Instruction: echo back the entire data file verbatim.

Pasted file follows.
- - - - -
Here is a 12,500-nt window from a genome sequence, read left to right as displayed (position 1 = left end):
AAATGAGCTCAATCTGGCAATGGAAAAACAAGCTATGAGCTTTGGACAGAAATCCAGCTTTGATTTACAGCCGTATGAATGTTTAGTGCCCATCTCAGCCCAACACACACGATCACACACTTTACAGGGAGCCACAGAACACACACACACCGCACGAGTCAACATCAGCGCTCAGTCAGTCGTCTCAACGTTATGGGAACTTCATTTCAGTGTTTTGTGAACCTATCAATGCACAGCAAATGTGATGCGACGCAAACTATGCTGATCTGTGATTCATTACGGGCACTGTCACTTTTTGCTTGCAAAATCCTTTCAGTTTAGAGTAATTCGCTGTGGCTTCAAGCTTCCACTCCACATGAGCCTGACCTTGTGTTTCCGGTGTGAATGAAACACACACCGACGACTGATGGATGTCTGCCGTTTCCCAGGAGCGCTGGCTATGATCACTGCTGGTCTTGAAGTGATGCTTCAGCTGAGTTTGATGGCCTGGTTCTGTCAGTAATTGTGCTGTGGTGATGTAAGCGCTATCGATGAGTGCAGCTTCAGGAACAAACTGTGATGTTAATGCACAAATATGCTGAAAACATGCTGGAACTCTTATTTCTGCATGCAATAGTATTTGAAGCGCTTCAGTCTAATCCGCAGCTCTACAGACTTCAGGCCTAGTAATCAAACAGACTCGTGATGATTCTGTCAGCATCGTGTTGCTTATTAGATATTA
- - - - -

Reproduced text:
Here is a 12,500-nt window from a genome sequence, read left to right as displayed (position 1 = left end):
AAATGAGCTCAATCTGGCAATGGAAAAACAAGCTATGAGCTTTGGACAGAAATCCAGCTTTGATTTACAGCCGTATGAATGTTTAGTGCCCATCTCAGCCCAACACACACGATCACACACTTTACAGGGAGCCACAGAACACACACACACCGCACGAGTCAACATCAGCGCTCAGTCAGTCGTCTCAACGTTATGGGAACTTCATTTCAGTGTTTTGTGAACCTATCAATGCACAGCAAATGTGATGCGACGCAAACTATGCTGATCTGTGATTCATTACGGGCACTGTCACTTTTTGCTTGCAAAATCCTTTCAGTTTAGAGTAATTCGCTGTGGCTTCAAGCTTCCACTCCACATGAGCCTGACCTTGTGTTTCCGGTGTGAATGAAACACACACCGACGACTGATGGATGTCTGCCGTTTCCCAGGAGCGCTGGCTATGATCACTGCTGGTCTTGAAGTGATGCTTCAGCTGAGTTTGATGGCCTGGTTCTGTCAGTAATTGTGCTGTGGTGATGTAAGCGCTATCGATGAGTGCAGCTTCAGGAACAAACTGTGATGTTAATGCACAAATATGCTGAAAACATGCTGGAACTCTTATTTCTGCATGCAATAGTATTTGAAGCGCTTCAGTCTAATCCGCAGCTCTACAGACTTCAGGCCTAGTAATCAAACAGACTCGTGATGATTCTGTCAGCATCGTGTTGCTTATTAGATATTA